Being a Nintendo fan is both awesome and frustrating. Whenever they announce something it might be super exciting, or it might be totally baffling. And sometimes it's both. Such is the case with Fire Emblem: Shadow Dragon & The Blade Of Light, which you might also know as the first Fire Emblem game.
Of course, back when Fire Emblem dropped on GBA in 2003 we westerners all assumed it was the first game in a new series. Or at least I did. But truth be told, it was the seventh game - it was just the first to be localized.
Over the years, lots of Fire Emblem games have come to the States, both in the forms of new entries and remakes of old games. It became a cult-classic series, and then thanks to the inclusion of Marth (and a bunch of other characters) in Smash, pretty much a classic series proper. Truth be told, it's easily one of my favorite Nintendo exclusive series. Maybe my favorite.
So when it was announced at the end of 2020 that the original Famicom game would get an English localization and be brought to the eShop for a limited time, I was excited... but also baffled.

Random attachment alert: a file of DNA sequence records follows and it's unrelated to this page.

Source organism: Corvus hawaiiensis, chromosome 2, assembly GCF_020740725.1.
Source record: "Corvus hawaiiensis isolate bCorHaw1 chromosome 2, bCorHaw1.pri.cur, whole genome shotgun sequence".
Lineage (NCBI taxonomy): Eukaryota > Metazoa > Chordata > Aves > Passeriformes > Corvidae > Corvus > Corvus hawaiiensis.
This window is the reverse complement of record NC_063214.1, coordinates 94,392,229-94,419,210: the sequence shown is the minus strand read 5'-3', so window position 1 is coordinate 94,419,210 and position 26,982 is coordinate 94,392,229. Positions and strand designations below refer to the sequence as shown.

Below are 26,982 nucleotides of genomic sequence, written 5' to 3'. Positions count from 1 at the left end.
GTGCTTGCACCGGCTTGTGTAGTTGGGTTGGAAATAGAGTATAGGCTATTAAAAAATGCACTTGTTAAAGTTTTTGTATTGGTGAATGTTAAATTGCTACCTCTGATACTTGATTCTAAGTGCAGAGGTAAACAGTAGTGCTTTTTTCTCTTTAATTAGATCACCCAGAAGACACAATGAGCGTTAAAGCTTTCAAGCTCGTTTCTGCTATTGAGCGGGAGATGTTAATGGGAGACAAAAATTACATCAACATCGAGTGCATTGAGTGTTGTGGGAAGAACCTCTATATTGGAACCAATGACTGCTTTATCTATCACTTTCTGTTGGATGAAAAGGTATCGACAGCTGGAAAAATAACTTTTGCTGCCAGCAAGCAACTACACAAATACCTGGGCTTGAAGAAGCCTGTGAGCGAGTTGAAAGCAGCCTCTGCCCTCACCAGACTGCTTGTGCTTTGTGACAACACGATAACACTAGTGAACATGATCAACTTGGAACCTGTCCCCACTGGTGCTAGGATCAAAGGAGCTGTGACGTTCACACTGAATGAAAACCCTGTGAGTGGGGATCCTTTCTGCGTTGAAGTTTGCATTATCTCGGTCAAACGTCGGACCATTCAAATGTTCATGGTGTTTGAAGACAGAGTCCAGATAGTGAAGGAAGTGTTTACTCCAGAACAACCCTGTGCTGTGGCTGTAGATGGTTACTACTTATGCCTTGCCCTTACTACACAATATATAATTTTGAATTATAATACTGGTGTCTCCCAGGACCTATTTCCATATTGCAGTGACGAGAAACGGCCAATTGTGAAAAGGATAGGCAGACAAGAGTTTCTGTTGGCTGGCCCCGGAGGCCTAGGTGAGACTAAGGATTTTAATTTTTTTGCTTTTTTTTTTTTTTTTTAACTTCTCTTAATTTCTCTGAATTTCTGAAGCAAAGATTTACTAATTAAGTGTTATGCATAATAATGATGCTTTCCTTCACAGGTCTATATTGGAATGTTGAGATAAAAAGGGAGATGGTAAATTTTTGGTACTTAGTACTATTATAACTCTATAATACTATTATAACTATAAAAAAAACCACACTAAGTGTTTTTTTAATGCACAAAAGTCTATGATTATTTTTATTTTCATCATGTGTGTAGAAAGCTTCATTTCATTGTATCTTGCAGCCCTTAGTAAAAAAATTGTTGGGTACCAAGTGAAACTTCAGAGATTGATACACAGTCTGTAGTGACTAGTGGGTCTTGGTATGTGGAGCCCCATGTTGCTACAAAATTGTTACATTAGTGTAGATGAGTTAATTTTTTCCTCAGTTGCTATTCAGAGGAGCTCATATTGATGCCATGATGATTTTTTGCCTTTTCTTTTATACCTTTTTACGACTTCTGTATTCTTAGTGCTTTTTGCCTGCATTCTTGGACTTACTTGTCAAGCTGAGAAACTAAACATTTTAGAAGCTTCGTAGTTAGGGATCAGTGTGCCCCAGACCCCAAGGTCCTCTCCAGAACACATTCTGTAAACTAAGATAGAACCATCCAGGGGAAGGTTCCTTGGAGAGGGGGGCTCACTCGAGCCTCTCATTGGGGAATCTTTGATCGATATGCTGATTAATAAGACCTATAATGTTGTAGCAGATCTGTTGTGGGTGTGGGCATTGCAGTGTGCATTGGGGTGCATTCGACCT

1. Why is a digital game being offered for a limited time?
2. Why does the super expensive and super pretty limited edition physical release not include an actual physical cartridge?
3. Why is a game that's free on the Japanese Switch Online service now $6 for those of us who live in America?
4. Why on Earth is Nintendo putting resources into localizing a game that's already been remade on the DS?
There's just so much head-scratching going on here. But at the end of the day, I could just grab this new version for $6 and stop the nagging FOMO in my brain due to the limited release. So here we are.
Having said all that, I'm having a pretty good time. So I guess I've already gotten my money's worth, really. I mean, I spent the same on Among Us and was pretty let down by that new hotness. Meanwhile, this rusty old Famicom game is kind of a treat.
Look, there's no denying how rough around the edges this game is. But in fairness, it pretty much sparked a console genre. (Well, maybe that's unfair given that Famicom Wars was released two years prior). But still, I used to look at Shining Force as sort of the beginning of these kinds of strategy RPG's. But man, look at Shadow Dragon and it's clear where Shining Force took its inspiration from!
There's lots of little complaints I could make, but they seem unfair. I'm so used to the QOL improvements that the series has gotten as it's refined, but I have to stay in the mindset that this was the beginning and it is what it is. Yes, I'd love to instantly see how far my troops can move without just trying. Yes, there's a lot of info hidden away within menus. But what can you do?
Overlooking the roughness, I'm having a really good time going back to these antiquated roots of the series. I'm not making use of much of the new features. No rewinding or anything. I'm laying in the bed I've made with each turn. So we'll see how far I can make it.